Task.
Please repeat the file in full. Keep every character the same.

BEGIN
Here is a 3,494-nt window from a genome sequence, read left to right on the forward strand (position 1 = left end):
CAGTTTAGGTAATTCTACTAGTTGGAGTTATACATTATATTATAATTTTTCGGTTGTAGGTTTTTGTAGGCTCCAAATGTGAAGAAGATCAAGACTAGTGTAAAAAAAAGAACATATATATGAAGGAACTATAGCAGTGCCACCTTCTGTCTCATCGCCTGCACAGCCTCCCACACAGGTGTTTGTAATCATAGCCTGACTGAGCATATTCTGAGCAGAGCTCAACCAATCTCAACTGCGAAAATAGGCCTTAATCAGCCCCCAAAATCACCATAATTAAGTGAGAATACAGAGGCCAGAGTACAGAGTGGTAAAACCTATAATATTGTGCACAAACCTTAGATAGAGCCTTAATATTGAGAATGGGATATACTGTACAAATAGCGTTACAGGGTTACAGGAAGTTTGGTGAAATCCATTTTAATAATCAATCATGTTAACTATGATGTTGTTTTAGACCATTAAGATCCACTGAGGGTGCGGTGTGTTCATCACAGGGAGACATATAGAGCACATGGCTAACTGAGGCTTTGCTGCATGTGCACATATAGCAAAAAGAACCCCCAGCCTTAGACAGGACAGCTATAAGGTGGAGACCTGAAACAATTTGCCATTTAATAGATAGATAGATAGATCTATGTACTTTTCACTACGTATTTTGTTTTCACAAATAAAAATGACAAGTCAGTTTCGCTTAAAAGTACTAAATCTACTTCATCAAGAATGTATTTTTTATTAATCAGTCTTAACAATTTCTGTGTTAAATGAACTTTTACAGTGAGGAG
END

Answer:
Here is a 3,494-nt window from a genome sequence, read left to right on the forward strand (position 1 = left end):
CAGTTTAGGTAATTCTACTAGTTGGAGTTATACATTATATTATAATTTTTCGGTTGTAGGTTTTTGTAGGCTCCAAATGTGAAGAAGATCAAGACTAGTGTAAAAAAAAGAACATATATATGAAGGAACTATAGCAGTGCCACCTTCTGTCTCATCGCCTGCACAGCCTCCCACACAGGTGTTTGTAATCATAGCCTGACTGAGCATATTCTGAGCAGAGCTCAACCAATCTCAACTGCGAAAATAGGCCTTAATCAGCCCCCAAAATCACCATAATTAAGTGAGAATACAGAGGCCAGAGTACAGAGTGGTAAAACCTATAATATTGTGCACAAACCTTAGATAGAGCCTTAATATTGAGAATGGGATATACTGTACAAATAGCGTTACAGGGTTACAGGAAGTTTGGTGAAATCCATTTTAATAATCAATCATGTTAACTATGATGTTGTTTTAGACCATTAAGATCCACTGAGGGTGCGGTGTGTTCATCACAGGGAGACATATAGAGCACATGGCTAACTGAGGCTTTGCTGCATGTGCACATATAGCAAAAAGAACCCCCAGCCTTAGACAGGACAGCTATAAGGTGGAGACCTGAAACAATTTGCCATTTAATAGATAGATAGATAGATCTATGTACTTTTCACTACGTATTTTGTTTTCACAAATAAAAATGACAAGTCAGTTTCGCTTAAAAGTACTAAATCTACTTCATCAAGAATGTATTTTTTATTAATCAGTCTTAACAATTTCTGTGTTAAATGAACTTTTACAGTGAGGAG